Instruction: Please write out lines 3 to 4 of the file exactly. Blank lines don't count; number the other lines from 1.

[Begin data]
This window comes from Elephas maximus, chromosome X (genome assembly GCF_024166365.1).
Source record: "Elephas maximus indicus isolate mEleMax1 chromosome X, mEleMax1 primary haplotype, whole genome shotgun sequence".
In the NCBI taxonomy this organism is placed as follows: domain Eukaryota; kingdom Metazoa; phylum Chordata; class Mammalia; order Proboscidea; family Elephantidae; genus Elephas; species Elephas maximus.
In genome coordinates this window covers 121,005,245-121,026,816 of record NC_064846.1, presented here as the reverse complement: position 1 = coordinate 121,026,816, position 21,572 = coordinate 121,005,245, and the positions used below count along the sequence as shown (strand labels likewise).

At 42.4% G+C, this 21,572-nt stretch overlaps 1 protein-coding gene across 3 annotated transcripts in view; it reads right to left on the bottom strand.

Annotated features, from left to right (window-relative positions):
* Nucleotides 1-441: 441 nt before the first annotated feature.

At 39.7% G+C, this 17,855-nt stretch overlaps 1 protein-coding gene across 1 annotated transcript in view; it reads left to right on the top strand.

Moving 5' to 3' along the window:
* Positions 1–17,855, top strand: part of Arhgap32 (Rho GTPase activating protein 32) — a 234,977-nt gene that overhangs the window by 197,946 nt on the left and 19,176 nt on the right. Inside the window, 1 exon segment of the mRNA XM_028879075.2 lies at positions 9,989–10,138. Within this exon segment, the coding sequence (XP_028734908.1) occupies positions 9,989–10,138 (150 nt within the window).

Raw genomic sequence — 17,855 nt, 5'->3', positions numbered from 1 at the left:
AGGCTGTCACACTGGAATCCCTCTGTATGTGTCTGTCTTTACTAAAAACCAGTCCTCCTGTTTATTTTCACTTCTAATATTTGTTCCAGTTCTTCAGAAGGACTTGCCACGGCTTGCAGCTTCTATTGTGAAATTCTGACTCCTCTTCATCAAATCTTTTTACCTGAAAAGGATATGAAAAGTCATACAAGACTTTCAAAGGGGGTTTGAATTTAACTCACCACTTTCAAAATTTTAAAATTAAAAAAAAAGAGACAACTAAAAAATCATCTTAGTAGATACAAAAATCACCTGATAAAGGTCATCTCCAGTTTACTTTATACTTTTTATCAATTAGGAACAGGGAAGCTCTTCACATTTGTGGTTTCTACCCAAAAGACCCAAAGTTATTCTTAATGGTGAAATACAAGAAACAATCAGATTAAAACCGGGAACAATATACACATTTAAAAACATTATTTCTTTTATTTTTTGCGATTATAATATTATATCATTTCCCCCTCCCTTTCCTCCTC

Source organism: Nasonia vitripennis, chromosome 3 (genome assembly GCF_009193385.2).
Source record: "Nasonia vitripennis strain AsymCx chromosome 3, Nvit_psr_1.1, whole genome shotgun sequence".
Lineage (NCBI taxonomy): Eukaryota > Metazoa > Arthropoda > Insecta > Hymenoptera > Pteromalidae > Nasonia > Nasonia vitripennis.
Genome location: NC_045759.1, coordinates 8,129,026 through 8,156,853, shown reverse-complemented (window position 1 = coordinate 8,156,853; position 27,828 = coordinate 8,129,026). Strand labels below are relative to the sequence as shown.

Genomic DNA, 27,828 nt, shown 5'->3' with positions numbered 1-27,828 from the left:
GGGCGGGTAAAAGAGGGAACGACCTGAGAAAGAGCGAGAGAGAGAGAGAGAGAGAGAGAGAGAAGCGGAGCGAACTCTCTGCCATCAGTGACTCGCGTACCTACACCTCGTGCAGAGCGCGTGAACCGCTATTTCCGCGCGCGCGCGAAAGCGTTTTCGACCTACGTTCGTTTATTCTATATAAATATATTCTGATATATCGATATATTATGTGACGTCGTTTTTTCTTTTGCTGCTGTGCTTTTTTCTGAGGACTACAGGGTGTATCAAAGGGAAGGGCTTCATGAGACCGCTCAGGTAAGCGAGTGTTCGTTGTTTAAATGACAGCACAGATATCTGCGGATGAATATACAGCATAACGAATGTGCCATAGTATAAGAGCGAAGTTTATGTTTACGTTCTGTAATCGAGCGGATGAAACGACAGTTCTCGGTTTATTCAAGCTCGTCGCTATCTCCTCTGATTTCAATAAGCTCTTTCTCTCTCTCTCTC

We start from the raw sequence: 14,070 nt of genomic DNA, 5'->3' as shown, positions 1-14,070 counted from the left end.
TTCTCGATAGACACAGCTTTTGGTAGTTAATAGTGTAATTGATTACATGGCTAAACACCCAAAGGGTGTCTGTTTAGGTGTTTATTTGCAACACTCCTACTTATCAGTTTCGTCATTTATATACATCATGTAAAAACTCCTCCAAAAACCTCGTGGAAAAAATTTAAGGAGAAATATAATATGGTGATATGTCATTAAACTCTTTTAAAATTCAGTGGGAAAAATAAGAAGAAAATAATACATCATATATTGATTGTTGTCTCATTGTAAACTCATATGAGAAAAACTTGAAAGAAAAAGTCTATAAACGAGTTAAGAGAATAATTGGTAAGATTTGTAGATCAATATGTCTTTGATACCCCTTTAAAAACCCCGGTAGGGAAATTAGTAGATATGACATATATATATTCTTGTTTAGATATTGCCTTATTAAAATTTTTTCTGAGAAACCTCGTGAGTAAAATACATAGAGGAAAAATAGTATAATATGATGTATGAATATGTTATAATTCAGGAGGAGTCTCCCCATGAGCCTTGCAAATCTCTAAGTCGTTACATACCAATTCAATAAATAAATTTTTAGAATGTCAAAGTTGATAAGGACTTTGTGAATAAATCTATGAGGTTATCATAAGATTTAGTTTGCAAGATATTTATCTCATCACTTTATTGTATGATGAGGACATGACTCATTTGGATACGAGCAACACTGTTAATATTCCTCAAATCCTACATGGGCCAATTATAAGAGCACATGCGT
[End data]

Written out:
In the NCBI taxonomy this organism is placed as follows: domain Eukaryota; kingdom Metazoa; phylum Chordata; class Mammalia; order Proboscidea; family Elephantidae; genus Elephas; species Elephas maximus.
In genome coordinates this window covers 121,005,245-121,026,816 of record NC_064846.1, presented here as the reverse complement: position 1 = coordinate 121,026,816, position 21,572 = coordinate 121,005,245, and the positions used below count along the sequence as shown (strand labels likewise).